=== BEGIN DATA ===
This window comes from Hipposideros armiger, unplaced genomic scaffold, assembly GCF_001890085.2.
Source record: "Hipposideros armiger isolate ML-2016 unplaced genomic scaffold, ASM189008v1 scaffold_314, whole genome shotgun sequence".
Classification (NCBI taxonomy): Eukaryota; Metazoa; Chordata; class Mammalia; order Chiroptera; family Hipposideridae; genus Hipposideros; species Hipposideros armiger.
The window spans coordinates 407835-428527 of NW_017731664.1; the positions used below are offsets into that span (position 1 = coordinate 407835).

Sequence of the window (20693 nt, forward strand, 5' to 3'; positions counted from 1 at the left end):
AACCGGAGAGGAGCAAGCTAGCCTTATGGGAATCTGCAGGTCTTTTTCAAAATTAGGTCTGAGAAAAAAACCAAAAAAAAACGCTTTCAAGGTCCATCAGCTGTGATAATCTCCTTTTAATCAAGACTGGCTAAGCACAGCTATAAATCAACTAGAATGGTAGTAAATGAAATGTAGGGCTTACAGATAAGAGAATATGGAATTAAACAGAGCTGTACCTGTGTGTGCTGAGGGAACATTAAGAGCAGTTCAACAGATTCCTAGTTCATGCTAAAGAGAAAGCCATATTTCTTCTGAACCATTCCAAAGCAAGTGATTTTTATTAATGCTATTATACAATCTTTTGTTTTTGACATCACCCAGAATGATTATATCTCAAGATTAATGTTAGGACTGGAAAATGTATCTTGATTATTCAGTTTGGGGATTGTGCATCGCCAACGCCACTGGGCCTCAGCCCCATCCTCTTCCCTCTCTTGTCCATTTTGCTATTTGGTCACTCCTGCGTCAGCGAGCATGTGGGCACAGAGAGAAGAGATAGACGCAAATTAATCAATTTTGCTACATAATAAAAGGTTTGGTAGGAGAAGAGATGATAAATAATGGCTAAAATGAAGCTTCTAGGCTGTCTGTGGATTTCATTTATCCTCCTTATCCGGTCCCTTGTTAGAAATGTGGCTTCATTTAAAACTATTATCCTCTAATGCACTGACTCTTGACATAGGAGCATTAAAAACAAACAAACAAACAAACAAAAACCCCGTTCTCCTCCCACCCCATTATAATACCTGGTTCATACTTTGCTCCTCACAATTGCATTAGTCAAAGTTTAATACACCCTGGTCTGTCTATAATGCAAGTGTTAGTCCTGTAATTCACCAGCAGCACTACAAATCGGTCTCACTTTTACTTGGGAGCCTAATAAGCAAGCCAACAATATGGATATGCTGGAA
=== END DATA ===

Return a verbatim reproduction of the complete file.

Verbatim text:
This window comes from Hipposideros armiger, unplaced genomic scaffold, assembly GCF_001890085.2.
Source record: "Hipposideros armiger isolate ML-2016 unplaced genomic scaffold, ASM189008v1 scaffold_314, whole genome shotgun sequence".
Classification (NCBI taxonomy): Eukaryota; Metazoa; Chordata; class Mammalia; order Chiroptera; family Hipposideridae; genus Hipposideros; species Hipposideros armiger.
The window spans coordinates 407835-428527 of NW_017731664.1; the positions used below are offsets into that span (position 1 = coordinate 407835).

Sequence of the window (20693 nt, forward strand, 5' to 3'; positions counted from 1 at the left end):
AACCGGAGAGGAGCAAGCTAGCCTTATGGGAATCTGCAGGTCTTTTTCAAAATTAGGTCTGAGAAAAAAACCAAAAAAAAACGCTTTCAAGGTCCATCAGCTGTGATAATCTCCTTTTAATCAAGACTGGCTAAGCACAGCTATAAATCAACTAGAATGGTAGTAAATGAAATGTAGGGCTTACAGATAAGAGAATATGGAATTAAACAGAGCTGTACCTGTGTGTGCTGAGGGAACATTAAGAGCAGTTCAACAGATTCCTAGTTCATGCTAAAGAGAAAGCCATATTTCTTCTGAACCATTCCAAAGCAAGTGATTTTTATTAATGCTATTATACAATCTTTTGTTTTTGACATCACCCAGAATGATTATATCTCAAGATTAATGTTAGGACTGGAAAATGTATCTTGATTATTCAGTTTGGGGATTGTGCATCGCCAACGCCACTGGGCCTCAGCCCCATCCTCTTCCCTCTCTTGTCCATTTTGCTATTTGGTCACTCCTGCGTCAGCGAGCATGTGGGCACAGAGAGAAGAGATAGACGCAAATTAATCAATTTTGCTACATAATAAAAGGTTTGGTAGGAGAAGAGATGATAAATAATGGCTAAAATGAAGCTTCTAGGCTGTCTGTGGATTTCATTTATCCTCCTTATCCGGTCCCTTGTTAGAAATGTGGCTTCATTTAAAACTATTATCCTCTAATGCACTGACTCTTGACATAGGAGCATTAAAAACAAACAAACAAACAAACAAAAACCCCGTTCTCCTCCCACCCCATTATAATACCTGGTTCATACTTTGCTCCTCACAATTGCATTAGTCAAAGTTTAATACACCCTGGTCTGTCTATAATGCAAGTGTTAGTCCTGTAATTCACCAGCAGCACTACAAATCGGTCTCACTTTTACTTGGGAGCCTAATAAGCAAGCCAACAATATGGATATGCTGGAA